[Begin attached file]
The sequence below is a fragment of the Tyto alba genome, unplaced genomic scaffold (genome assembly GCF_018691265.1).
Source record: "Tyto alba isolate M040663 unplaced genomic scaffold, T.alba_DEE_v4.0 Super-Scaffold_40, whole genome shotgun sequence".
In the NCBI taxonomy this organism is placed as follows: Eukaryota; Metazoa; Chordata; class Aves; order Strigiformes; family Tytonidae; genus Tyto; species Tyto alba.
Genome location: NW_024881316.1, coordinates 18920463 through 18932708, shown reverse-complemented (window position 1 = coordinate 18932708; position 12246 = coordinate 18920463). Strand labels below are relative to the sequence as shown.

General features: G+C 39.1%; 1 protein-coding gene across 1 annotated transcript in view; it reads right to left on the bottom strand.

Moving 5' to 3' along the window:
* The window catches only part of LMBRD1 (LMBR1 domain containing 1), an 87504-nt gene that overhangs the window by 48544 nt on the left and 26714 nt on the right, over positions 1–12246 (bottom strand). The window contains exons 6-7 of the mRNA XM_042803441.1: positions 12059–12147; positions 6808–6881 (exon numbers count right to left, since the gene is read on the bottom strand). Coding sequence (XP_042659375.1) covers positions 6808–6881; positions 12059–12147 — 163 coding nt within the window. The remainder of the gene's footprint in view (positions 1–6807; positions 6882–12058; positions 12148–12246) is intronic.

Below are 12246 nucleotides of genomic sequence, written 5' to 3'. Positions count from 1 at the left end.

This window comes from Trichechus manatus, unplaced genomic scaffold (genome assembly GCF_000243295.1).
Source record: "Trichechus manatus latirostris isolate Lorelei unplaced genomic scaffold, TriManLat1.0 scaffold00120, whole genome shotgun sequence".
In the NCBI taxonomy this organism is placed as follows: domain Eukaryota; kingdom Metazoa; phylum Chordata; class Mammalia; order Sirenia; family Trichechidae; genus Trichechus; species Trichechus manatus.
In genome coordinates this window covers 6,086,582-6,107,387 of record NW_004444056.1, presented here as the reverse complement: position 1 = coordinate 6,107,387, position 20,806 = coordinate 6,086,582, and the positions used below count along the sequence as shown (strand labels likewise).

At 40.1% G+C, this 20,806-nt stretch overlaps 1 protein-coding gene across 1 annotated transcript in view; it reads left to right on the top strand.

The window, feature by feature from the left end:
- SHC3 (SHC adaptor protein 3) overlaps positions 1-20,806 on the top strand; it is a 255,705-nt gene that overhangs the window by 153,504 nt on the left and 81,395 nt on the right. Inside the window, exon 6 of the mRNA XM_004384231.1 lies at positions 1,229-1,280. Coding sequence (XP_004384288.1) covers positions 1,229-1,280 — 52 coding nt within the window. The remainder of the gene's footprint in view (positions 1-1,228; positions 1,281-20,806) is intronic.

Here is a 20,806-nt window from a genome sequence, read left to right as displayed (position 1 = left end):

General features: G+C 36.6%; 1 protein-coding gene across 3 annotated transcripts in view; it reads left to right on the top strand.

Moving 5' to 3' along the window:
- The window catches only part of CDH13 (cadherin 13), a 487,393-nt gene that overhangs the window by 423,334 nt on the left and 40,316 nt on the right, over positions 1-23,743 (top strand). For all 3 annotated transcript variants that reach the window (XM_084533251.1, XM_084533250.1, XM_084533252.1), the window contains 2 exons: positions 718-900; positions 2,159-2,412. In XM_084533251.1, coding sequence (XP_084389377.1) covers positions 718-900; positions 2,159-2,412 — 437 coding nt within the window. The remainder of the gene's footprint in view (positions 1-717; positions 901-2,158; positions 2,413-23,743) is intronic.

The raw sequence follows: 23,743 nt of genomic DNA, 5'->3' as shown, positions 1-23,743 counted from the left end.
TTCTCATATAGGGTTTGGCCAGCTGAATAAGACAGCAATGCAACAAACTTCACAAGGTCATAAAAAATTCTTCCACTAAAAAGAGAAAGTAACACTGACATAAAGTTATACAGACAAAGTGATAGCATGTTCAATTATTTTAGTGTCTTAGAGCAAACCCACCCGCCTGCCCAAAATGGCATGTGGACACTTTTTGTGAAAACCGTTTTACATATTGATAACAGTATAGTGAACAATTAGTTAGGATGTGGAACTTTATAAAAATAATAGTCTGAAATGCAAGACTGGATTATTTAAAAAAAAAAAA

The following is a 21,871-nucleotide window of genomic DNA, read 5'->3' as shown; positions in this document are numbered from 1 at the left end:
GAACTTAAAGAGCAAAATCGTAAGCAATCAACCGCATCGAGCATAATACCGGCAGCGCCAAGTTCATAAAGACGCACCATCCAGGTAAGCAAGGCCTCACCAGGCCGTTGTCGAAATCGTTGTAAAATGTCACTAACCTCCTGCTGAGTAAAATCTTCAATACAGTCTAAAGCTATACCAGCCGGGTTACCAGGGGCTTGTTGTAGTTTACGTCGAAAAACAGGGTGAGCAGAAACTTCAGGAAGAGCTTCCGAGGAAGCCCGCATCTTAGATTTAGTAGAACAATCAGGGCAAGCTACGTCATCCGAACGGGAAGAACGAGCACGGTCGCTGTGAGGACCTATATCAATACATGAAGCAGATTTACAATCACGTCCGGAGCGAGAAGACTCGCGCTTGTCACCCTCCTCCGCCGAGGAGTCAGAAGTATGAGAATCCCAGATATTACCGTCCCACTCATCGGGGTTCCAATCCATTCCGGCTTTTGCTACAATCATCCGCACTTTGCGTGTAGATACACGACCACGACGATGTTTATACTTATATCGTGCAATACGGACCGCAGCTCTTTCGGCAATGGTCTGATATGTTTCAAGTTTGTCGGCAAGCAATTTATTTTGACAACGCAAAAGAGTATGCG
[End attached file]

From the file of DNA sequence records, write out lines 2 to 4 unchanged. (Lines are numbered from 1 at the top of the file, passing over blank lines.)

Source record: "Tyto alba isolate M040663 unplaced genomic scaffold, T.alba_DEE_v4.0 Super-Scaffold_40, whole genome shotgun sequence".
In the NCBI taxonomy this organism is placed as follows: Eukaryota; Metazoa; Chordata; class Aves; order Strigiformes; family Tytonidae; genus Tyto; species Tyto alba.
Genome location: NW_024881316.1, coordinates 18920463 through 18932708, shown reverse-complemented (window position 1 = coordinate 18932708; position 12246 = coordinate 18920463). Strand labels below are relative to the sequence as shown.